It should be noted that in mecha form, the Strike Suit does not control as one might expect. You won’t be swooping down on enemy cruisers and carving them up with a laser sword; such maneuverability is left to the ship form. Instead, it acts more like a stationary missile dispenser, a giant gun, essentially. It can quickly strafe to reposition itself or avoid enemy fire, however.
All player ships are a delight to control, and while there are differences in how many weapons they can wield, or how responsive they are, you’ll still have no problem getting into dogfights like the hotshot you’ve always dreamed of being. Zipping in and out of scraps, speeding towards gigantic laser toting behemoths to deploy a missile salvo, before pulling back to cover allies or blow up huge rockets is an explosive thrill ride. Four ships are available, the fighter, interceptor, bomber, and the Strike Suit; however the first time you play a mission you will be restricted to just one of them.
Oh yeah, the missions. Those are things. Unfortunately, they are rather tiresome, laden with objectives so uninspired that you can sometimes forget you’re doing something as amazing as flying a giant mecha in space. Blow up this ship. Shoot at these dudes for a while. Fire at a couple of flak cannons. Inevitably I’d lose myself in the ballet of hectic space combat, but the impetuses for these battles are really quite dreary.
While SSZ nails the combat between smaller ships, it leaves a lot to be desired when it comes to tackling the larger enemies. Targeting can become extremely spotty when you are attempting to take out specific ship guns on cruisers and frigates, and it’s easy to become disorientated when each gun (the big ships have dozens) is represented by its own red arrow or diamond on your HUD.
It does not help that allied AI is truly abysmal. Most missions involve titanic clashes between dozens, if not hundreds of ships, but I constantly felt like I was the only pilot doing anything. Your fellow fighters tend to ignore the big enemies, leaving it up to you and the occasional allied capital ship to take down a vast number of massive foes. The allied capital ships also present a problem when protecting them is often a primary or secondary objective, as they do absolutely nothing to avoid getting blown to smithereens.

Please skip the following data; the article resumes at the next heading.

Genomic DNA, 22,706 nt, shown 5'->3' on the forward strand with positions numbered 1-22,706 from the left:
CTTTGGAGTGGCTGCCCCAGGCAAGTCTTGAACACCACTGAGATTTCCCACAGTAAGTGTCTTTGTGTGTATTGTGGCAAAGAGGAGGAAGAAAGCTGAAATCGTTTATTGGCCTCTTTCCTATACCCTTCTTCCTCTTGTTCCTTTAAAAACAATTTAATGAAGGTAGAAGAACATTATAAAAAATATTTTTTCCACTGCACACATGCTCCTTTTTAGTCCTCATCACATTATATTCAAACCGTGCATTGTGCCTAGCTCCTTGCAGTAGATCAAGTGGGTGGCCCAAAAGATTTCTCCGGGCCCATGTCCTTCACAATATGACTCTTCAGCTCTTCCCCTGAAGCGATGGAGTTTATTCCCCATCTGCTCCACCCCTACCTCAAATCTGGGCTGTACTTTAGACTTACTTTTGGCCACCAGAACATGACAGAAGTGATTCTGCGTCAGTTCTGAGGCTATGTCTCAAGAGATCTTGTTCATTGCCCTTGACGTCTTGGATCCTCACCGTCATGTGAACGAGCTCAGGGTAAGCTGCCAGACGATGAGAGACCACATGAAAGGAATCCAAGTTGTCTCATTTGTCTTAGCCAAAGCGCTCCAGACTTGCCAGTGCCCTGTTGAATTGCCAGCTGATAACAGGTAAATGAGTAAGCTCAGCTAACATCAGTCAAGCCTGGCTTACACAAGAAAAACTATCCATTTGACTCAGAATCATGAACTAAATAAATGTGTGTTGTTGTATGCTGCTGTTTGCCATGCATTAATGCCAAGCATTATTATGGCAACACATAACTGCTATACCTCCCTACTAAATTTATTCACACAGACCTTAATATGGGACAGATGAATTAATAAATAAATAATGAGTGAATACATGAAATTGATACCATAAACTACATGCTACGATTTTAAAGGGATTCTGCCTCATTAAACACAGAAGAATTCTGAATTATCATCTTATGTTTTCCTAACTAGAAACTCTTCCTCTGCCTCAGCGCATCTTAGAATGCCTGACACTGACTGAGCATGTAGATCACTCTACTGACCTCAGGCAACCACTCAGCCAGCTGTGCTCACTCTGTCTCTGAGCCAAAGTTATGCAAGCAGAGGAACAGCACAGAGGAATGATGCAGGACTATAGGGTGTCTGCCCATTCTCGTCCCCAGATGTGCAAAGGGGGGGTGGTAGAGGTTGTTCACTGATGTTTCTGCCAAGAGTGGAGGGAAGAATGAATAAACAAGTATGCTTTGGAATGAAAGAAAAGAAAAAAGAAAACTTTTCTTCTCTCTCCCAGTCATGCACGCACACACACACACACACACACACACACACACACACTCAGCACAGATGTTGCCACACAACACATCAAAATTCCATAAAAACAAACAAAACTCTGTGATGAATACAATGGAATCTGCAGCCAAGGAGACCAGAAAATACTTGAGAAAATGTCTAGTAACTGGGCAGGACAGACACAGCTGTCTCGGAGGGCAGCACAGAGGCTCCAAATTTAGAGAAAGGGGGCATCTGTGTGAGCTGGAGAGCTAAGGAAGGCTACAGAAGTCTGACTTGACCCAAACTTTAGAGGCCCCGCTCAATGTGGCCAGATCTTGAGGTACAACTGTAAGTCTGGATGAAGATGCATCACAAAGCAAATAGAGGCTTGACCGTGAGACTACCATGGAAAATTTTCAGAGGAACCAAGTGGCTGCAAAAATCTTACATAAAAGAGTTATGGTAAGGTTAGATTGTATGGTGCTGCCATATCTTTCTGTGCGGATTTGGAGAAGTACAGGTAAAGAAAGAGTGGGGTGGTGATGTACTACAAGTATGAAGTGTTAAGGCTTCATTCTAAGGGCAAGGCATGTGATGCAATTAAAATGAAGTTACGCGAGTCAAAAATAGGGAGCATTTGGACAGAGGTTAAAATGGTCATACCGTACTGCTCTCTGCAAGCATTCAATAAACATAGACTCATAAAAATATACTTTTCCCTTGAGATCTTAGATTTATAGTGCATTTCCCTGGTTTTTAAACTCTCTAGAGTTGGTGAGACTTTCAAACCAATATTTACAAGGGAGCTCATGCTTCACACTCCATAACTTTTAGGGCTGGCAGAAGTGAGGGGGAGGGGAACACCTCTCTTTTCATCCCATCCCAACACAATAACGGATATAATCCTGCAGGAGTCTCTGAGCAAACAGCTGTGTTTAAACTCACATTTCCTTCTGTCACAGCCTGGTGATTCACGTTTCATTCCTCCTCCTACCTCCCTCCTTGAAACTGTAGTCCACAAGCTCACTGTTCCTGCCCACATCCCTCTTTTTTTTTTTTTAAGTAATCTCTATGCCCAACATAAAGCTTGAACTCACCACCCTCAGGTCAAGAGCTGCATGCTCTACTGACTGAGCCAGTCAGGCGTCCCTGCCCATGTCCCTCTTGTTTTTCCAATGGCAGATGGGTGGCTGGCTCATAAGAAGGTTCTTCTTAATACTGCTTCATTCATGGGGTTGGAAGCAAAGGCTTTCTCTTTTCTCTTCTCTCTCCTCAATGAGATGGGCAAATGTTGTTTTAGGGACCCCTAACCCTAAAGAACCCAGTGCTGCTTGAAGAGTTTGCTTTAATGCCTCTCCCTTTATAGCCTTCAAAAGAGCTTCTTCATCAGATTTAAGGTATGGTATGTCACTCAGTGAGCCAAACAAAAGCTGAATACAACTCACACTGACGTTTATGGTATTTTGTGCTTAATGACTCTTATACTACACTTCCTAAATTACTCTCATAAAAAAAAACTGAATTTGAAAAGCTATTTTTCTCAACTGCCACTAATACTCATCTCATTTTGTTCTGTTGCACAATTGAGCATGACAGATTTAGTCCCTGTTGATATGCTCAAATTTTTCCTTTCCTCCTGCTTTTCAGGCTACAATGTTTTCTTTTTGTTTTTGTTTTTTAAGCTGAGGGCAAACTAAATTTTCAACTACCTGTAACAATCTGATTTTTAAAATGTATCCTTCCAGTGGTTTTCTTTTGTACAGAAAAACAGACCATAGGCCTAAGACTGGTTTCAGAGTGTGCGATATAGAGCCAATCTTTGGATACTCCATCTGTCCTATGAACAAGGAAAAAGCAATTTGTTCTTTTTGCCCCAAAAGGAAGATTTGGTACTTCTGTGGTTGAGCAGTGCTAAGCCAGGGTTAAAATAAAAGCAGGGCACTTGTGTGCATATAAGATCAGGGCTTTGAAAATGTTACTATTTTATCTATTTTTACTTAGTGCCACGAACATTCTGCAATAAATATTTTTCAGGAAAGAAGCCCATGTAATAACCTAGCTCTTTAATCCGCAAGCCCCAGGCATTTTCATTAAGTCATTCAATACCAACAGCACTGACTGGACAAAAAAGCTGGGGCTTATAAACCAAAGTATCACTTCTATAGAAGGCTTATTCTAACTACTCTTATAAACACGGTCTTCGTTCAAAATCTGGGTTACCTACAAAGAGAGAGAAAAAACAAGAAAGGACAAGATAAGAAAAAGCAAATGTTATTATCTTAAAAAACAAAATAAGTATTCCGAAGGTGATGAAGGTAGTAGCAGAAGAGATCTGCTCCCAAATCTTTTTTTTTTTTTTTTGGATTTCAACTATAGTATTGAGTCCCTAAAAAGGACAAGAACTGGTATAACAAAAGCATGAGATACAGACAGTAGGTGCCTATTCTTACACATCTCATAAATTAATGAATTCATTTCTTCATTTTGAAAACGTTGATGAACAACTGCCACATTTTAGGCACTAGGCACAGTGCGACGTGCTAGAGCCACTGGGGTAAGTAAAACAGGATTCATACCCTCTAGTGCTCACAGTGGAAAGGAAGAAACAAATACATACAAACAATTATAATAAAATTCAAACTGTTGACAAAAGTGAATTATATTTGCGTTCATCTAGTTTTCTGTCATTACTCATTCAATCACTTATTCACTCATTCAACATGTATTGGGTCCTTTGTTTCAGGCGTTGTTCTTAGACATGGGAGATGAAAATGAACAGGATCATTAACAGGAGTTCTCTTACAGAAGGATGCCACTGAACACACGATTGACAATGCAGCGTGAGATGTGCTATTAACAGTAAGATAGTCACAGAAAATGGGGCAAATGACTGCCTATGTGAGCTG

The only time allies even offer a pretence of aid is with the constant radio chatter, and damn is it annoying. When they are not spreading misinformation, they are telling you something you already know. The worst times are when they decide to chat to you while you are attempting to listen to the dreaded sound of a missile locking onto your ship. They do more to help the enemy than help you, honestly.
A few noticeable bugs also hampered my experience. Scripted events would sometimes fail to begin, more than a few crashes occurred, and occasionally non-existent targets would pop up on my HUD. Crashes were the worst, as they erased my mission progress, requiring me to start from the beginning of the rather drawn out missions. These long missions aren’t improved by the rather brutally spaced out checkpoints either.
I confess that these annoyances, while frustrating, didn’t stop me loving my time with SSZ. Replaying a mission because of a crash is a pain, but when I have so much fun fighting across the stars, I can’t get too angry about doing it all over again. It’s a testament to how entertaining this space combat sim really is.
My forgiveness does come from a lot of the nostalgia the game simply oozes from all of its pores. SSZ is a product of love for the genre, and its inspiration is clear. This was a title crafted by people who adore the titans of ’90s and early ’00s space games: Freespace, Freelancer, Starlancer, TIE Fighter, and of course the aforementioned Colony Wars and Homeworld are all clearly muses for Born Ready Games. In fact, the soundtrack was composed by none other than Paul Rusky, the genius behind the haunting music of Homeworld, and it shows, as it’s a fantastic accompaniment to the space romp.
When the final, sadly unsatisfying mission came to a close I was ready to put down SSZ. Replayability is offered in the form of scores, medals, and some unlockable ship bonuses you may not have been able to grab when first attempting the missions, but I’d had my fill. I would be happy to get in a thousand more dogfights, but I’m done with protecting and escorting my UNE chums. It’s rare that a game knows when to call it quits, but that’s the situation here. It’s not so long that it outstays its welcome, but not so short that it fails to show off all its promise.
The ending, or at least the one that I got (there are two different ones), implies the possibility of a sequel, and I couldn’t be happier with that prospect. With better targeting, and less mentally sub-normal allies, I could very well find myself in Heaven. Until then, Strike Suit Zero will undoubtedly help you scratch that space combat sim itch you must have by now.